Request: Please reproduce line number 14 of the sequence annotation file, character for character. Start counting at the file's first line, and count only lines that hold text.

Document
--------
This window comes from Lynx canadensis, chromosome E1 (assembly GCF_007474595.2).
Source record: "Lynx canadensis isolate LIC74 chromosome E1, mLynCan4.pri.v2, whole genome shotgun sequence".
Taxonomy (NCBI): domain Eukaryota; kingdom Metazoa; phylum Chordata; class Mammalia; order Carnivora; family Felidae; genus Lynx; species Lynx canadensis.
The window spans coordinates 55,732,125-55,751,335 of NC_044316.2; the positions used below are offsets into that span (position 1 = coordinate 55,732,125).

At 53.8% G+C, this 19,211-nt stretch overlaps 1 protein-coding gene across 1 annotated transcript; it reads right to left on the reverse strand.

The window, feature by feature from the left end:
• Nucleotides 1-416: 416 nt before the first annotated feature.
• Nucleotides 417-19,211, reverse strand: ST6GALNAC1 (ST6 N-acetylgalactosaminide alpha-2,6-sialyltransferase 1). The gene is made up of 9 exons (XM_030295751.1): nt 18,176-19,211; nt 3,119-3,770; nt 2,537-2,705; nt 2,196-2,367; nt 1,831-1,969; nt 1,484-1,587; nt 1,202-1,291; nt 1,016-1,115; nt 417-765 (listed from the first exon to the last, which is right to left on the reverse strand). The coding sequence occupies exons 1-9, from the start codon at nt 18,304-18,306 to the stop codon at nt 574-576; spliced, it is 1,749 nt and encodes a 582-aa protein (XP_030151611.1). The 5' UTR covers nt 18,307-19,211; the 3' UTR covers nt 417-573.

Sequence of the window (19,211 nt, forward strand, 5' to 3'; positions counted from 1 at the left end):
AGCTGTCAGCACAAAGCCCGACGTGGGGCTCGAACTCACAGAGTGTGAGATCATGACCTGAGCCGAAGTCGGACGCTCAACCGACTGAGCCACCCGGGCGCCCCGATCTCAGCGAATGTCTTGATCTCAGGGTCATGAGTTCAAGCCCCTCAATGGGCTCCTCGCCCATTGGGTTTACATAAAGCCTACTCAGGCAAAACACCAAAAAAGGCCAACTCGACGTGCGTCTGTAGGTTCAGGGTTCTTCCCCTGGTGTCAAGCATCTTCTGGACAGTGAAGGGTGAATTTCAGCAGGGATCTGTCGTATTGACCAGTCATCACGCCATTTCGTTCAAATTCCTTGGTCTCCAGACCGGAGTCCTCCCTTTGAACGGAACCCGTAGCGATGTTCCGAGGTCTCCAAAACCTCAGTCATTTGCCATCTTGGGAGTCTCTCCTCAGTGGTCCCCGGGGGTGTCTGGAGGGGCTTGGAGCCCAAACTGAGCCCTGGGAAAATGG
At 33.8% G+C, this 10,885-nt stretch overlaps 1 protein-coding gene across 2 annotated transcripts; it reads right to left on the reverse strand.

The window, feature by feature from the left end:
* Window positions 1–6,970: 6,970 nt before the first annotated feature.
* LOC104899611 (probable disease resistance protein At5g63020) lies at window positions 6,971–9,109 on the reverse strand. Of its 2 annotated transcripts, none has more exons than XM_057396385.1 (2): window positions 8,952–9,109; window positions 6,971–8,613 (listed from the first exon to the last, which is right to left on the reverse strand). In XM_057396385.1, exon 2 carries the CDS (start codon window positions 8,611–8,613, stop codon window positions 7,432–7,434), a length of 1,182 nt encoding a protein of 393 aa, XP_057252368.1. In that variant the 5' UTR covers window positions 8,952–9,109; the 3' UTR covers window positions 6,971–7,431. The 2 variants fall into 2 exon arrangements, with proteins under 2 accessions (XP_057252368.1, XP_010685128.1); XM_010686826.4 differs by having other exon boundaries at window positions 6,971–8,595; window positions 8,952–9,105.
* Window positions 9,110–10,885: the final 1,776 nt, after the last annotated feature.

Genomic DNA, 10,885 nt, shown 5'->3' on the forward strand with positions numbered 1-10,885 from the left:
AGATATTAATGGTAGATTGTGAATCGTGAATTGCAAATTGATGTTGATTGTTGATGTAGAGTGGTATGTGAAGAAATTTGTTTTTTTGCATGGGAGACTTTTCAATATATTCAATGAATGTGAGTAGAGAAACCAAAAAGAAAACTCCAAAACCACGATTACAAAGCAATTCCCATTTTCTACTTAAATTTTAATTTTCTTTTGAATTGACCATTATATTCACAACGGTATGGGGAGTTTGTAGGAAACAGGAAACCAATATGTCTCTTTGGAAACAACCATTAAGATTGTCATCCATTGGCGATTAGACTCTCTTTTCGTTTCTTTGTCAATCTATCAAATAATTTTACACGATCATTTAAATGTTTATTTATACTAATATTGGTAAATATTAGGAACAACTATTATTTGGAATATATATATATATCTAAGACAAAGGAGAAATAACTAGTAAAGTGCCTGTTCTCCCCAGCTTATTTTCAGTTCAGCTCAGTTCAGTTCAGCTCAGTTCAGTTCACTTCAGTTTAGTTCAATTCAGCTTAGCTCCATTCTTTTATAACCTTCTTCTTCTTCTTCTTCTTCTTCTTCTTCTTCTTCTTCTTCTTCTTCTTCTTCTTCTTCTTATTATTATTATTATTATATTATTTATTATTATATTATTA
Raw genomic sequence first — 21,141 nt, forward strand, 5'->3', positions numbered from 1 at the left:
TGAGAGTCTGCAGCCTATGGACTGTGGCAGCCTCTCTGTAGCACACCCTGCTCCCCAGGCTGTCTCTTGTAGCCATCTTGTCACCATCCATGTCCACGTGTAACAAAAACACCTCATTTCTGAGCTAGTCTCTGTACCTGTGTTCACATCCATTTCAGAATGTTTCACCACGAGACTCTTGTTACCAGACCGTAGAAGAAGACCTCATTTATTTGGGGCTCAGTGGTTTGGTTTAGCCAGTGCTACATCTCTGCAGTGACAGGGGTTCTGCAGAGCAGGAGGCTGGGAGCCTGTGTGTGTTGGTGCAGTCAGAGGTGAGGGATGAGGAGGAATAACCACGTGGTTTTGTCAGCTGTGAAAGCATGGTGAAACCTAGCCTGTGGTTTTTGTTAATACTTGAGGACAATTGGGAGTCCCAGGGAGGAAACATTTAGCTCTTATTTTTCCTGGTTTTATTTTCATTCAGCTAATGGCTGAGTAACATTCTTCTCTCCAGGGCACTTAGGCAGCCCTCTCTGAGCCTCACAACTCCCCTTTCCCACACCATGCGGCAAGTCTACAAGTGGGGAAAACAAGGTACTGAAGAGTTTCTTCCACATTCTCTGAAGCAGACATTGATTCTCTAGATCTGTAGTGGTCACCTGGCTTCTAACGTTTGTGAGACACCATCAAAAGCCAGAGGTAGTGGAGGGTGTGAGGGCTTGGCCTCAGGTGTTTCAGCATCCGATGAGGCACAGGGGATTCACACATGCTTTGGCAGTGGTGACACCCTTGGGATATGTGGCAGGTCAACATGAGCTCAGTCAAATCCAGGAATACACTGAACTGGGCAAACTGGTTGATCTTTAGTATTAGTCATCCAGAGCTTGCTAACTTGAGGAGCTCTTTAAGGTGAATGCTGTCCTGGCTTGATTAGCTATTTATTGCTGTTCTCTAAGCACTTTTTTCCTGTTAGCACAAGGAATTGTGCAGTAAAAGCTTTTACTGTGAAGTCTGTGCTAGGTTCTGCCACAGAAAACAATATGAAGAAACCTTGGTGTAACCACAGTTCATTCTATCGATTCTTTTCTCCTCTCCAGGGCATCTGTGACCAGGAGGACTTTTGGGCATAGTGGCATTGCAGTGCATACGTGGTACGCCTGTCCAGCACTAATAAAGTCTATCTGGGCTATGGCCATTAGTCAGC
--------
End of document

* LOC104899611 (probable disease resistance protein At5g63020) lies at window positions 6,971–9,109 on the reverse strand. Of its 2 annotated transcripts, none has more exons than XM_057396385.1 (2): window positions 8,952–9,109; window positions 6,971–8,613 (listed from the first exon to the last, which is right to left on the reverse strand). In XM_057396385.1, exon 2 carries the CDS (start codon window positions 8,611–8,613, stop codon window positions 7,432–7,434), a length of 1,182 nt encoding a protein of 393 aa, XP_057252368.1. In that variant the 5' UTR covers window positions 8,952–9,109; the 3' UTR covers window positions 6,971–7,431. The 2 variants fall into 2 exon arrangements, with proteins under 2 accessions (XP_057252368.1, XP_010685128.1); XM_010686826.4 differs by having other exon boundaries at window positions 6,971–8,595; window positions 8,952–9,105.